Inviting Feedback [Friday Leaders Post]

Always better as a leader to invite feedback than only getting the feedback you receive uninvited.

Leaders need to be willing to learn and to be willing to listen. Leadership is about more than being right, it’s about being credible.

If I refuse to listen eventually people will stop talking to me. They will stop telling me things. The things I like to hear but also the things I need to hear, however difficult they might be.

So here’s a great question for any leader to ask of their team and those who they have responsibility for…

If you were me, what would you do differently? 

Don’t be unnecessarily unkind and don’t be anonymous either in how you answer, but I am happy to hear your thoughts if you want to.

Leaders Needs Some Self-Control

Reading Ben Franklin’s autobiography has challenged me in my leadership. His ability to come up with a plan for how to do life at the age of 20 is astounding. I’m 45 and still trying to figure some of that out.

He possibly birthed the idea of self-discipline and how such an attitude helps in producing a successful life. Let’s be honest, he did alright on that philosophy. My leadership and therefore my influence is poor in comparison, but I am inspired.

Here are the 13 virtues that he determined to improve and in so doing believed he would see an improvement in how life turned out…

Temperance: eat not to dullness; drink not to elevation. In other words don’t overindulge in food or drink. In keeping this he felt that others would easier to follow.

Silence: speak not but what may benefit others or yourself; avoid trifling conversation. This is first to gain knowledge, which you do better by listening rather than always talking. Second it was about stopping the silliness, the prattling & joking as he put it which is the lowest form of conversation.

Order: let all your things have their places; let each part of your business have its time. Order is about making progress, having time for the right and beneficial things. It requires self-discipline to keep all aspects of business within its allotted time.

Resolution: resolve perform what you ought; perform without fail what you resolve. If you say what you’re going to do it, then do it.

Frugality: make no expense but to do good to others or yourself; waste nothing. This is not about being stingy but about being purposeful with what you have.

Industry: lose no time; be always employed in something; cut off all unnecessary actions.  Laziness is not a virtue to be celebrated. A willingness toward hard work, contributing and adding value is essential. You want success as a leader and a person then frugality and industry are extremely worthwhile partners.

Sincerity: use no hurtful deceit; think innocently and justly, and, if you speak, speak accordingly. Words matter. How we treat others matters. Personally, I would rather be thought of as sincere than insincere.

Justice: wrong none by doing injuries, or omitting the benefits that are your duty. Be ready and willing to fight for what is right. Don’t knowingly hurt another or knowingly avoid standing on behalf of another either.

Moderation: avoid extremes; forbear resenting injuries so much as you think they deserve. 

Cleanliness: tolerate no uncleanliness in body, clothes or habituation. A leader who cannot look after themselves well is not a leader that others would want to follow.

Tranquility: be not disturbed at trifles, or at accidents common or avoidable. Keep the peace, be at peace, don’t rise to everything.

Chastity: rarely use venery (sexual indulgence) but for health or offspring, never to dullness, weakness, or the injury of your own or another’s peace or reputation. Enough said really.

Humility: imitate Jesus and Socrates (that’s according to Ben Franklin)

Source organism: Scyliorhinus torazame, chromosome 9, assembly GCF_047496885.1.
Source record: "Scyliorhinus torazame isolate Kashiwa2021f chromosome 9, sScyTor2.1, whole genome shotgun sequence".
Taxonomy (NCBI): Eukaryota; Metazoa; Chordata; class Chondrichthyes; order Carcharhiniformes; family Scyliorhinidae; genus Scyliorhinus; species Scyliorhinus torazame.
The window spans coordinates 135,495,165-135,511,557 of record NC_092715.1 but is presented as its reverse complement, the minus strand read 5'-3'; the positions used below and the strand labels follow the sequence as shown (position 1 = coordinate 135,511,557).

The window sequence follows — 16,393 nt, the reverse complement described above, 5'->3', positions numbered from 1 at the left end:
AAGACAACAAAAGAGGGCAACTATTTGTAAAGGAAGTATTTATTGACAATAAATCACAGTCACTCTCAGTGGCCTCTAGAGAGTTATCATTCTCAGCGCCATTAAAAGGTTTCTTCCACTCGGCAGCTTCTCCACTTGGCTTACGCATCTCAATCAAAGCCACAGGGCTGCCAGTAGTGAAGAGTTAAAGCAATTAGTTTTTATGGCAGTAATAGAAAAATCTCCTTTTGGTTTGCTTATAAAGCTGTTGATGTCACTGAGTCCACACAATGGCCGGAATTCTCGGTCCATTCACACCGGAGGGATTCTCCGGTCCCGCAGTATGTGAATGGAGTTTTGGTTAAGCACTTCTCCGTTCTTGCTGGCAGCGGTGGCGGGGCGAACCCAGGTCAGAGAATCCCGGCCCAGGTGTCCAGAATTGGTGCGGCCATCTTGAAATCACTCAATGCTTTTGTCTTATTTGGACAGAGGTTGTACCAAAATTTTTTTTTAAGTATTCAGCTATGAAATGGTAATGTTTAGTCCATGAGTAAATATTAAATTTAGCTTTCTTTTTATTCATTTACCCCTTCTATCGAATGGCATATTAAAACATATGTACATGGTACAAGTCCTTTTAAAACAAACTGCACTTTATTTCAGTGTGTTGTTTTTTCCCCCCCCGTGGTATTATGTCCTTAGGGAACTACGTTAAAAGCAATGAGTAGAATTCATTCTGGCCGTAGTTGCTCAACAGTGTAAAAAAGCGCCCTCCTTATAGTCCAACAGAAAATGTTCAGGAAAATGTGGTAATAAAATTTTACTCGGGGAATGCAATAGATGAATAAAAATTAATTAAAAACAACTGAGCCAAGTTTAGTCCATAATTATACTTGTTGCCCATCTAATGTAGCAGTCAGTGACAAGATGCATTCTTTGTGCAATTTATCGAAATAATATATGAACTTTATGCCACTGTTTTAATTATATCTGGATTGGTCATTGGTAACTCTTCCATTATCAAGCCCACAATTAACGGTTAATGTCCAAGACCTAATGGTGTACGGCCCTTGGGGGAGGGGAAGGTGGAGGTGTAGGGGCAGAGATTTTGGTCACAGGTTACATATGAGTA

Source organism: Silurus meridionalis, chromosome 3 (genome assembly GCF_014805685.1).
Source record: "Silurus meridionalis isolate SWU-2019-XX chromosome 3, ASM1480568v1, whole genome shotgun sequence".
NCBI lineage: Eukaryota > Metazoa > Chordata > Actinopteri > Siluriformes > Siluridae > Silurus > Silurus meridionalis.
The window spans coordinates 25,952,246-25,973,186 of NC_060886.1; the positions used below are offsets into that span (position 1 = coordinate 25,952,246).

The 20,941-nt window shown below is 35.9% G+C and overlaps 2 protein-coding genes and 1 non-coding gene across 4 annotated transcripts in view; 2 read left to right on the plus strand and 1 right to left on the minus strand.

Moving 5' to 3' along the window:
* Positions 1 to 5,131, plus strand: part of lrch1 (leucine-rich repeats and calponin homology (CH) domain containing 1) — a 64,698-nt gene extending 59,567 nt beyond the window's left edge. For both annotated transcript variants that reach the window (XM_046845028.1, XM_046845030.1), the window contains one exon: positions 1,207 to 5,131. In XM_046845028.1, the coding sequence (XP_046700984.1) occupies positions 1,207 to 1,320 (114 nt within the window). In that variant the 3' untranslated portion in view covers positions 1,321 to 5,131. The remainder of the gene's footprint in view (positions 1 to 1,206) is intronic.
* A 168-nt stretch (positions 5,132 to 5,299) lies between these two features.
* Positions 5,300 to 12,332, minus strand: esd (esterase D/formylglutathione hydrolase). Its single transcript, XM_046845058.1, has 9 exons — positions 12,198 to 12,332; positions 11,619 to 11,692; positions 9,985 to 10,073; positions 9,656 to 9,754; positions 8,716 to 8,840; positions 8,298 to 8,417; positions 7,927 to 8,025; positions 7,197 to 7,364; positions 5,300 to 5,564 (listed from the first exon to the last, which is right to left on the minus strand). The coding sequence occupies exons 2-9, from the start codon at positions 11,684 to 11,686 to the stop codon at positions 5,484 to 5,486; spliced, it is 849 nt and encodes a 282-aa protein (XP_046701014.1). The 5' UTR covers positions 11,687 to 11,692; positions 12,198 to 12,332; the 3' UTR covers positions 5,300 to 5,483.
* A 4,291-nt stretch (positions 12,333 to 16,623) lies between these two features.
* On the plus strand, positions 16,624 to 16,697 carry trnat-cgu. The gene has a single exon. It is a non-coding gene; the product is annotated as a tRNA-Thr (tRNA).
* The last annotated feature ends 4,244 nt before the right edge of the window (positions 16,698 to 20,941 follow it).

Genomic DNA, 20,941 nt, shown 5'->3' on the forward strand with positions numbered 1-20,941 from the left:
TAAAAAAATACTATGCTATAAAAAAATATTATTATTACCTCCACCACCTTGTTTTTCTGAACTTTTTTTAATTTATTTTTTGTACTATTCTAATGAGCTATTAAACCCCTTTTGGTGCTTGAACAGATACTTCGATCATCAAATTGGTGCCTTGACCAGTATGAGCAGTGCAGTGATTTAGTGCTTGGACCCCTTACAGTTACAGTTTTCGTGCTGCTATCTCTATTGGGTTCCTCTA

How would you score? I looked at this list, amazed at its simplicity but also at its depth and power in its potential for making me a better leader. So I thought I’d give the plan a go. Franklin kept a record at the end of each day to note if he had failed, the aim being that with the focus on one virtue each week he would begin to see some change over time.

I’ll let you know how it goes. Or if you know me, maybe you will let me know how it goes.

5 Ways The Why Impacts Me

Couple of weeks ago I wrote about 5 Benefits for Knowing ‘Why’ We Are Doing This

There are benefits corporately of a strong ‘why’. What about for me then, either as leader or one of the many team players. How does the ‘why’ impact me? How should I behave because of the ‘why’?

I serve at the pleasure of my leader. If I get ‘why’ then it probably means I get the leaders heart, they are usually one and the same. As a member of the team it is easy for me to serve that vision and always be mindful that it’s what they want that really matters. It’s a heart thing.

I believe the best in my fellow team mates. In between what I expect of my team and what they actually execute is a decision. Do I believe the best or the worst of them? In the interest of team, putting our effort in towards the same thing,  it makes sense to choose to go with believing the best in them.

I let go of my own vision and serve the bigger one. This is a tough one but I have definitely learned that very often to see my own personal vision fulfilled it comes through serving someone else’s first. If it’s really about the bigger cause then I have to be willing to lay my personal agenda stuff to one side.

I say yes or no to the right things. A strong ‘why’ certainly makes this easy. It can become the filter which other decisions are passed through.

I always give it my 100% best. This is not about perfection, it’s not even about always agreeing, but it is about doing the very best with what you have. If it hasn’t got your heart then you are not going to be able to fake this one, people will notice pretty quickly.

I have not always been great at these. I can get lazy about them. They get tested by all sorts of things too. Ultimately though, it is a test of the heart ~ to the vision, the ‘why, and to those who lead me and who I work alongside. And as I have said many times before ‘I’m in’.

How about you? How good have you been at aligning your heart with the ‘why’?

5 Tips for Future Leaders

What does it take to be a leader?

People have been writing about that subject for a long time, myself included. I love the whole leadership development process. I love getting to journey with someone who has a heart and desire to learn, to be challenged, to grow, to discover new things about themselves, to maybe even be told off once in a while too.